Lockdown has had many affects on all parts of our lives. From physical and mental changes, in adults and in children. One thing I am seeing daily, is how our eyesight has become a big part of those changes.
How the outdoors can protect your child’s eyesight.
During our time spent cooped up indoors, screens have become part of the daily routine. Children need them for school work, adults need them for their jobs and they now play a massive part in down time and hobbies for everybody.
Now, we all know that screen time needs be closely monitored in children, for things like attention span, behaviour and appropriate age related games. But have you considered what it’s doing for their eyesight? And how can the outdoors protect your child’s eyesight?
How Do We Become Myopic?
As children grow, their eyes are growing too. Children can be born with a prescription for glasses or they can grow to have one depending on environmental factors. Genetics play a part too; so those with myopic parents, run the risk of becoming short sighted themselves.
Short sighted prescriptions are now being given out daily* because of the increased amount of screen use. These myopic changes are because smartphones are being held at a distance of 20cm, rather than the recommended 45-50cm. This close distance has been said to boost the risk of myopia up to 8 times, especially if both parents are myopic too. With all this concentrated use, children are growing to only focus on short distances. And with this, comes the need for glasses for far away.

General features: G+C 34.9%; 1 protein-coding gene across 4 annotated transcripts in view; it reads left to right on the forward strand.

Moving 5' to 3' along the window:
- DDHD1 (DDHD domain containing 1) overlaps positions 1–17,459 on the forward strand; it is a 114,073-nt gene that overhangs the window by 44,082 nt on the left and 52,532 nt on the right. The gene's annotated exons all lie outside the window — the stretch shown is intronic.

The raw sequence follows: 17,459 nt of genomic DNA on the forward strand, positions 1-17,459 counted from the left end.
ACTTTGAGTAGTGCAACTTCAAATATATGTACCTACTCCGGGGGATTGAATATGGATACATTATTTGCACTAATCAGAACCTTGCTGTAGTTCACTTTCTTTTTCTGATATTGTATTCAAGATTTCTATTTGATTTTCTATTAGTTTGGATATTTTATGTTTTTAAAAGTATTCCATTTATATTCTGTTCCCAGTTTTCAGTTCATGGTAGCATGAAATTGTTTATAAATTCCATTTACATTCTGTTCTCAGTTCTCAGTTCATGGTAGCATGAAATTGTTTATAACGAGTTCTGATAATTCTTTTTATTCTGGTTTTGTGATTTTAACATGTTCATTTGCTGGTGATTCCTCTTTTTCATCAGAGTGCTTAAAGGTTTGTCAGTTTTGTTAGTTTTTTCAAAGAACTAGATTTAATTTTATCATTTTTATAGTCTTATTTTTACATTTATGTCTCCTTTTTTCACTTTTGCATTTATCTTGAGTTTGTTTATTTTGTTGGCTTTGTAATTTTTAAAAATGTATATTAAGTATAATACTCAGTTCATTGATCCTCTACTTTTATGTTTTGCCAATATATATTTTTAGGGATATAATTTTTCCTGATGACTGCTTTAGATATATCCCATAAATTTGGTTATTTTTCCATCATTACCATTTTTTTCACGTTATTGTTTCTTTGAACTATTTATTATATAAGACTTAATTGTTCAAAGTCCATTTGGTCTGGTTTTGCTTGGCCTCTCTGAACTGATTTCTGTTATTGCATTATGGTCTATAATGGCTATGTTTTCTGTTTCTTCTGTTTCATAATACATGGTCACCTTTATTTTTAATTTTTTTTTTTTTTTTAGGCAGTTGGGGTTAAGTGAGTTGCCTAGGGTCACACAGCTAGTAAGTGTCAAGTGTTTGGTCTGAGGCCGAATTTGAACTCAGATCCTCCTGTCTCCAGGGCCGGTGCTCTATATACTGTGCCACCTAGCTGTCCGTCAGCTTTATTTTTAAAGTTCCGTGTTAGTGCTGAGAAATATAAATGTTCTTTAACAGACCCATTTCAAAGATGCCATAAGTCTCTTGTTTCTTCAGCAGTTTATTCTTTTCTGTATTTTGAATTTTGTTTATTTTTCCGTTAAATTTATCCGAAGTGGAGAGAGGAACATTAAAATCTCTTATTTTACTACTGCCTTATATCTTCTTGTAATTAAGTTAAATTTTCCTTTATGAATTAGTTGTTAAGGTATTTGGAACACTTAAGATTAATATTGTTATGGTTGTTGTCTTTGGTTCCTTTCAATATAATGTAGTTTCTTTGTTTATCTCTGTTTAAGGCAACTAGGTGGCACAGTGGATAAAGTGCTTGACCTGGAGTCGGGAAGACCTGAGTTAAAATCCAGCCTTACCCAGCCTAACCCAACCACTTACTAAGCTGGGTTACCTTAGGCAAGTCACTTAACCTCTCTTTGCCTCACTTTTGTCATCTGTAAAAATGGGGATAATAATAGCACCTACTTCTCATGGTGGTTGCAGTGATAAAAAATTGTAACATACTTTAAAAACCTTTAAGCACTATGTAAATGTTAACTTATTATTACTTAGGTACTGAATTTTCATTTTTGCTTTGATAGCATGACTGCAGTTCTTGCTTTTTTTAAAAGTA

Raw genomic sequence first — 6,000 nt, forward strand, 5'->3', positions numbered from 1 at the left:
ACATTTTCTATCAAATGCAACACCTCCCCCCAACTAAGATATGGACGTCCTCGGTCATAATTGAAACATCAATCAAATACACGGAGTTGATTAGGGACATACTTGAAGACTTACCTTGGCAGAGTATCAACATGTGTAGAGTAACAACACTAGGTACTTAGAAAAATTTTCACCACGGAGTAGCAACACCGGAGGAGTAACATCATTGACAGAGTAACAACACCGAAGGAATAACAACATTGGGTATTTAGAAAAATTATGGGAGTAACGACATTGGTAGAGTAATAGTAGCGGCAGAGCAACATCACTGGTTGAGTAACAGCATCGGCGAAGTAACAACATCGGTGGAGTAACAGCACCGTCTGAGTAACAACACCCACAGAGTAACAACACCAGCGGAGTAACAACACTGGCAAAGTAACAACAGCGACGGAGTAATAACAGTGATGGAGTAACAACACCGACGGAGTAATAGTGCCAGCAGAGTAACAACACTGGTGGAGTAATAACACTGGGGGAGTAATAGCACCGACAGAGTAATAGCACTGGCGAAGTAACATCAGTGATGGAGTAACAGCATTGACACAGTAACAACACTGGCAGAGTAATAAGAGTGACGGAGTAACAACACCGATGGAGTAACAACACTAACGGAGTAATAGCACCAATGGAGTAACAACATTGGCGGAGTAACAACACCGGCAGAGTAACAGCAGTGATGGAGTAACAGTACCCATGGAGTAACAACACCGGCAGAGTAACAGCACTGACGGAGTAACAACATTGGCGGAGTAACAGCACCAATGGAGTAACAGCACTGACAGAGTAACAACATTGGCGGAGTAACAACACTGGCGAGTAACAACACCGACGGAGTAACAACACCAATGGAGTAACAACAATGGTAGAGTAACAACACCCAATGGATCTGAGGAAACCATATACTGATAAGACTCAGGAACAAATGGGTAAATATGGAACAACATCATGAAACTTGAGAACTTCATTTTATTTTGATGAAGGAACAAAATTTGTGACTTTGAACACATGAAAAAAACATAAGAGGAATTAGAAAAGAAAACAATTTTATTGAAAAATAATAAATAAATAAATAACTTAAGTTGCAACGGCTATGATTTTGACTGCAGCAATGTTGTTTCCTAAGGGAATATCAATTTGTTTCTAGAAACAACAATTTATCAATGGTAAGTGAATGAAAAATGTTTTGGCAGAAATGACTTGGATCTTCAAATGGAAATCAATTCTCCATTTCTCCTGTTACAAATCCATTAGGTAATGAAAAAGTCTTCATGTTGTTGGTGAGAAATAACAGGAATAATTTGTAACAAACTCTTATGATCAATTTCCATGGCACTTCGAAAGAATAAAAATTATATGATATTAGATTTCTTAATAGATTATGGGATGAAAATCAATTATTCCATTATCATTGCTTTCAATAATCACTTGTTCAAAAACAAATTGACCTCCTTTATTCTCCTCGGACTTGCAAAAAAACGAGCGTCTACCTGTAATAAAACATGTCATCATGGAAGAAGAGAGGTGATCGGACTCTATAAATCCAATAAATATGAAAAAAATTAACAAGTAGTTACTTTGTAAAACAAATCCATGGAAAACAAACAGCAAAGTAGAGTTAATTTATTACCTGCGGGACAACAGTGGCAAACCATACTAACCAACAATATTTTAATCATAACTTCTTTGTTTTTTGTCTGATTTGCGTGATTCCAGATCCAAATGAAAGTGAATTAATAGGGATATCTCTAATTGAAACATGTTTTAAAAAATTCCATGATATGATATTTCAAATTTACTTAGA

So How Does The Outdoors Help Our Eyesight?
Children need to take breaks from all of their screen devices. They need to move away from fluorescent lighting. This also increases the risk of myopia; which is increased tenfold with the lighting from smart devices. Natural light
Sunlight, although harmful in some ways, is also very beneficial in others.
Vitamin D does wonders for boosting melatonin- our little sleep regulator. I guarantee if your child has been running free in the fresh air, they are more likely to fall asleep quicker and sleep better than if they’ve been inside all day.
Photosensitive cells in the eye allow sunlight to be absorbed and stimulates the pituitary and hypothalamus regions of the brain. Sunlight helps regulate hormones, reaction times and behaviours.
Outdoors, sunlight provides the complete spectrum of light wavelengths, whereas indoors, white, fluorescent lights provide a high proportion of blue light. Blue light in high quantities is proving to be harmful to the eyes’ photo receptive cells. This can, in the future, cause a higher chance of developing eye conditions like AMD (macular degeneration).
Is Blue Light Bad or Good?
Due to sunlight’s short wavelengths, it reduces the eye length through retinal dopamine release, which lowers the chance of a short sighted prescription. Blue light via natural light, will help the growth of the eye axis and will also reduce the outcome of astigmatism in developing children.
Studies on children and their chance of myopic progression, shows that they are more likely to become myopic with increased near tasks and screen reading time. Outdoor activities helped reduce this correlation, although the amount of time spent on devices isn’t a factor where eyesight is concerned.
Blue light absorption via screens at night, is much worse than the effects in the day time. It is therefore important that children aren’t on devices before bed times, in order for their circadian rhythms to function normally.